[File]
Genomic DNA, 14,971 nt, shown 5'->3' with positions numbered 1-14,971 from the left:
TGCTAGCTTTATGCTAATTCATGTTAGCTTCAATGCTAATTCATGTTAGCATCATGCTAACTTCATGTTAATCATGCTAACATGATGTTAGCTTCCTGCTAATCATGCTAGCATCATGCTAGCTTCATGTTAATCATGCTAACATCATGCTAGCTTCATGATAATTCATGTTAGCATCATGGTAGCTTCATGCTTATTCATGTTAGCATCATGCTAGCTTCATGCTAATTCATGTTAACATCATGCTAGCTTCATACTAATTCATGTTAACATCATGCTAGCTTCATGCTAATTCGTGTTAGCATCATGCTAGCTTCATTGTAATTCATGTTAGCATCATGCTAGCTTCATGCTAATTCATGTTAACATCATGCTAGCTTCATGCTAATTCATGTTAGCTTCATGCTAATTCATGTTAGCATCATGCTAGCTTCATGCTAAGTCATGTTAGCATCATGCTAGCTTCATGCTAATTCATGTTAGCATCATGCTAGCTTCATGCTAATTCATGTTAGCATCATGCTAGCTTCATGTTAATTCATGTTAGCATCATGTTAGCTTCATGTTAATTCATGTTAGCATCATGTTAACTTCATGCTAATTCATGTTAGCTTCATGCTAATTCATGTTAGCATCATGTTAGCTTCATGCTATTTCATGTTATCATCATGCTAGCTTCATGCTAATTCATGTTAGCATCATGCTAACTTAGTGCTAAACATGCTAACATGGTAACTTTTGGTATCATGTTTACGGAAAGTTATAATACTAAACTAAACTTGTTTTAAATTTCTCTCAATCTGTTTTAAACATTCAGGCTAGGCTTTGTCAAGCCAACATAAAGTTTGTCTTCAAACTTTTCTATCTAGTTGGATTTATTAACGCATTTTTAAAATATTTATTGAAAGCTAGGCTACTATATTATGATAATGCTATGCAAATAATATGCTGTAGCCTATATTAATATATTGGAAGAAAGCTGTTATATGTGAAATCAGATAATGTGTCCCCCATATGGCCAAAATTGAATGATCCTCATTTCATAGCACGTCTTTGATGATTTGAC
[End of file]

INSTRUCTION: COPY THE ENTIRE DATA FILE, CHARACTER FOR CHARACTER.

Genomic DNA, 14,971 nt, shown 5'->3' with positions numbered 1-14,971 from the left:
TGCTAGCTTTATGCTAATTCATGTTAGCTTCAATGCTAATTCATGTTAGCATCATGCTAACTTCATGTTAATCATGCTAACATGATGTTAGCTTCCTGCTAATCATGCTAGCATCATGCTAGCTTCATGTTAATCATGCTAACATCATGCTAGCTTCATGATAATTCATGTTAGCATCATGGTAGCTTCATGCTTATTCATGTTAGCATCATGCTAGCTTCATGCTAATTCATGTTAACATCATGCTAGCTTCATACTAATTCATGTTAACATCATGCTAGCTTCATGCTAATTCGTGTTAGCATCATGCTAGCTTCATTGTAATTCATGTTAGCATCATGCTAGCTTCATGCTAATTCATGTTAACATCATGCTAGCTTCATGCTAATTCATGTTAGCTTCATGCTAATTCATGTTAGCATCATGCTAGCTTCATGCTAAGTCATGTTAGCATCATGCTAGCTTCATGCTAATTCATGTTAGCATCATGCTAGCTTCATGCTAATTCATGTTAGCATCATGCTAGCTTCATGTTAATTCATGTTAGCATCATGTTAGCTTCATGTTAATTCATGTTAGCATCATGTTAACTTCATGCTAATTCATGTTAGCTTCATGCTAATTCATGTTAGCATCATGTTAGCTTCATGCTATTTCATGTTATCATCATGCTAGCTTCATGCTAATTCATGTTAGCATCATGCTAACTTAGTGCTAAACATGCTAACATGGTAACTTTTGGTATCATGTTTACGGAAAGTTATAATACTAAACTAAACTTGTTTTAAATTTCTCTCAATCTGTTTTAAACATTCAGGCTAGGCTTTGTCAAGCCAACATAAAGTTTGTCTTCAAACTTTTCTATCTAGTTGGATTTATTAACGCATTTTTAAAATATTTATTGAAAGCTAGGCTACTATATTATGATAATGCTATGCAAATAATATGCTGTAGCCTATATTAATATATTGGAAGAAAGCTGTTATATGTGAAATCAGATAATGTGTCCCCCATATGGCCAAAATTGAATGATCCTCATTTCATAGCACGTCTTTGATGATTTGAC